Rusted Rotors

Here is a new one on me.....Rusted Rotors beyond salvage.
I was getting some pulsating in the right rear brake on the Buick. These are / were the original rotors that were never cut.
The rear rotors were heavily rusted on the innerside. I brought them in to a local shop to be cut. The pads had 30,000 on them and were still okay. Shop # 1 said they were to rusty to cut. Shop # 2 and 3 said the same thing.
Mechanics at Chevy told me to just buy new ones. Said to go with the cheap ones as they only last so long due to the cheap recycled metal being used in todays manufacturing.
One Goodwrench was surprised I got as many miles out of them before the pulsating occurred. He said he replaced all 4 rotors at 50,000 on a 2006 Silverado.
Thank You GM....
PS, the rotors on the Bonneville are 18 years old and are just fine.
harryface 91 Bonneville 320,001 05 Park Avenue 89,067
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snipped-for-privacy@webtv.net (Harry Face) wrote:

I have 180k on a 97 Blazer.. Drums rear, discs front. Rotors are OEM, never turned. I just replace pads. No pulsating, noise, etc, brakes work fine - abs works also. Rear drums never turned.
Have a lot of gripes about this GM product, but brakes have been OK. First set of pads "only" made it to 50k (90k is usual for me), so I used best Raybestos at the first and 2nd pad-change. Ditto for the brake shoes.
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I'll guarantee ya that those rotors and drums are worn past minimum specs at that mileage. That means they are unsafe even if they aren't pulsing. Rotors and drums are a wear item along with linings. Lunch ain't free..........
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That's not necessarily true. Much of it depends on the driver's braking style. I replaced my FIRST set of brake pads at 135K on a Nissan Murano recently and the rotors still looked like new and didn't require grinding. I've got 40K on my current 09 Jetta and the brakes are hardly worn.
My wife's 07 Equinox however just had the REAR pads replaced and the rotors turned yesterday at 50K, even though the front pads (original) still have plenty of life remaining. No one could provide a logical explanation as to why the rear brakes needed replaced first, although 2 different mechanics suggested rust may have been a factor.
My point being, my wife drives differently than I do. Not that she's a heavy or late braker, but simply brakes MORE than I typically would.
The second issue being my brake replacement experiences have primarily been on non-GM models where it is very common that I go at least 80K before any form of brake service is required.
My Chevy's have all needed new pads a little sooner, but I've never had to replace the rotor.
Wes
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Looking OK is not the yardstick. Measuring the thickness or diameter is the determining factor. As the original poster said at 187k miles IMA those parts are worn out. I routinely get 60k out of a set of linings on my vehicles and can get 2 sets of linings before rotor/drum repl. is needed if not warped/worn. It may be possible to got almost 200k if one only drives highway miles in Kansas (flatlands) but that's a rarity not the norm. When pads wear, the rotor wears also. The friction of one against the other wears both parts. Linings wear more but the metal wears also. The shop that turns rotors/drums measures the part before and after machining, if below minimum specs it's trash. That's why it's now federal law to mark those parts with a minimum dia. / thickness as back in the day drum failures due to over cutting happened. I've seen broken drums back in the late '60's. Average DIYer doesn't have a rotor mic. or drum tape to measure these vital parts so to imply that looking good, not warped, etc. means they are OK is wrong. I've had rotors worn to min. spec. and not be warped but that doesn't mean they are safe to reuse. Brakes are THE most important system on a vehicle, not a place to cheap out..........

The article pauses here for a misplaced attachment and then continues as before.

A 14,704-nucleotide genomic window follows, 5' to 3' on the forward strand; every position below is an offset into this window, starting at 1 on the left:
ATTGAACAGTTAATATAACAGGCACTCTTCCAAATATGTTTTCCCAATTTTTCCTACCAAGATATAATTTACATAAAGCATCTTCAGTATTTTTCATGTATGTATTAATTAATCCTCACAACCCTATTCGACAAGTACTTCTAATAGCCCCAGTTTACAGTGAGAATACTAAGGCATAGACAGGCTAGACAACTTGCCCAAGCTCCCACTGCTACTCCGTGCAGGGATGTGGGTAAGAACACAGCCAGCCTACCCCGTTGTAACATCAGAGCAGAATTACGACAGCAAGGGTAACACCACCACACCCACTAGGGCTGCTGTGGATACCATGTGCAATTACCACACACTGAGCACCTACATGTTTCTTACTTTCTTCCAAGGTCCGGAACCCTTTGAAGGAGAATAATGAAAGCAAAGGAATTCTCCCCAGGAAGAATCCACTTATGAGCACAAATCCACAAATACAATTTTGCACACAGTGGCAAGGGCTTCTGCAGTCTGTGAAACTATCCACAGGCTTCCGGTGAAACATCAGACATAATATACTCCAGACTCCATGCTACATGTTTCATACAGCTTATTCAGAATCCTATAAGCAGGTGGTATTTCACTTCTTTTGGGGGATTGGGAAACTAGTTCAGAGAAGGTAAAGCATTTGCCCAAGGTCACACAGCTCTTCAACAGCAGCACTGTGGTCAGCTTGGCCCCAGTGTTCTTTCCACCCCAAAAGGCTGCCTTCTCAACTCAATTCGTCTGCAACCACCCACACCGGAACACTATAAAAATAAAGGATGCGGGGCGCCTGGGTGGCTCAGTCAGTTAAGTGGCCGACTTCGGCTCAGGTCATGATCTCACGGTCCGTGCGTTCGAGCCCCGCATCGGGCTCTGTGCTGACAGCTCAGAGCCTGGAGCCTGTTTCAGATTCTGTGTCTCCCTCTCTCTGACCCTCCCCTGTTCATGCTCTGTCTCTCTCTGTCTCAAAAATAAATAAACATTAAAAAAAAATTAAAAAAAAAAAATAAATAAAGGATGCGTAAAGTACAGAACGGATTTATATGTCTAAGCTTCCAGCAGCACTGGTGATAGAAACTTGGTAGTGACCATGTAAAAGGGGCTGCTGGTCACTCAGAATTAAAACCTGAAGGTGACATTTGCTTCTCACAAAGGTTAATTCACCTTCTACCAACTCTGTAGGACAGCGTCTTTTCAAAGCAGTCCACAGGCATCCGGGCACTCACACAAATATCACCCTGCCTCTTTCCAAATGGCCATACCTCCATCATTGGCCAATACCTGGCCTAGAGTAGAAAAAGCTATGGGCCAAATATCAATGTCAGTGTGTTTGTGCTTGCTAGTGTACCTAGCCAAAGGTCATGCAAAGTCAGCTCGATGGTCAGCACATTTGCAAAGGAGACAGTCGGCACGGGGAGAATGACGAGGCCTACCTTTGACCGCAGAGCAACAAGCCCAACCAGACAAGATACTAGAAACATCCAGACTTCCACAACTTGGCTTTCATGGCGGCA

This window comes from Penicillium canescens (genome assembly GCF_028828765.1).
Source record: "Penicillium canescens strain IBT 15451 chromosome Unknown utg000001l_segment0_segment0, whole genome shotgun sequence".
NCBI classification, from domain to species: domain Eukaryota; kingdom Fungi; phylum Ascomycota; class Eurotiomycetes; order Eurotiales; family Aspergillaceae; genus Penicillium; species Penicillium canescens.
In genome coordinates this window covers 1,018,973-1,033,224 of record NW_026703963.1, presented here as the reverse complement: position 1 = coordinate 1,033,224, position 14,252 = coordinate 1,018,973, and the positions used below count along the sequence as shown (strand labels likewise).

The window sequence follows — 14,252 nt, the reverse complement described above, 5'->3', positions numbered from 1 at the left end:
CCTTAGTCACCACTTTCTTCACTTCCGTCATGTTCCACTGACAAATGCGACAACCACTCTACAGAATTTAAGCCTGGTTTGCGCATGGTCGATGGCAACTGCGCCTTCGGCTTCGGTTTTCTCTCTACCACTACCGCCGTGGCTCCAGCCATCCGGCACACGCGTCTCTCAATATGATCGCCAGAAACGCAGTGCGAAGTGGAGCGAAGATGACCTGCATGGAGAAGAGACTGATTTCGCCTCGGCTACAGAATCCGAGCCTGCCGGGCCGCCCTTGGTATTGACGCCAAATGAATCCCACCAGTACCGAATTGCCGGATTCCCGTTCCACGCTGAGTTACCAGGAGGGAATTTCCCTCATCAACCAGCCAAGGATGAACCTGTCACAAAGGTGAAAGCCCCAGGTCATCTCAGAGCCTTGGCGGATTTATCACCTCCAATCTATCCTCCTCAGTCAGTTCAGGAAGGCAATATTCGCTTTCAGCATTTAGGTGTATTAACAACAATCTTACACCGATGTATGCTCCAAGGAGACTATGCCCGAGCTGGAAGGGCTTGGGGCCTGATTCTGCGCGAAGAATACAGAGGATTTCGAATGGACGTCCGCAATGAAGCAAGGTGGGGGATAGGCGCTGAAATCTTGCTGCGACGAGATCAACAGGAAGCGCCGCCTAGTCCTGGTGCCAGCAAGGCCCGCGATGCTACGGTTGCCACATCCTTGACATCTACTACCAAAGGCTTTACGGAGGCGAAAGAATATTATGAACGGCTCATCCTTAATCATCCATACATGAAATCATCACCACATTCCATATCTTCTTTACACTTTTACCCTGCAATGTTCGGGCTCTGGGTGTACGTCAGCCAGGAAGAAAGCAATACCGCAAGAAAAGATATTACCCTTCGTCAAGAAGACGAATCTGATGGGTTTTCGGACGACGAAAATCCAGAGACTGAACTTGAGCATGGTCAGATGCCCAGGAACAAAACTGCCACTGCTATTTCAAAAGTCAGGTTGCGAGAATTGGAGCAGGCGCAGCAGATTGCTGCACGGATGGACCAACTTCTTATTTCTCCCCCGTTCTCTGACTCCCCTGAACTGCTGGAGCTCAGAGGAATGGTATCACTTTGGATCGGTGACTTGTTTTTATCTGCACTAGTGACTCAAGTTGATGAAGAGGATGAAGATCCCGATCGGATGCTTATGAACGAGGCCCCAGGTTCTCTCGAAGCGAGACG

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Totally agree with you. I find it troublesome that so many individuals slap on a pair of pads without considering the REAL condition of their rotors. In fact I have a friend that just did that, and his car has nearly 150K... and it's almost all city driving, and on a Buick... and I'm thinking to myself, DUDE, "looking" at the rotors is NOT the answer!!!
Wes
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I had that happen on the 89 Regal. Roads were salted, but rear disc brake configuration was also a part of the problem. It is just part of the price you pay to drive certain models.
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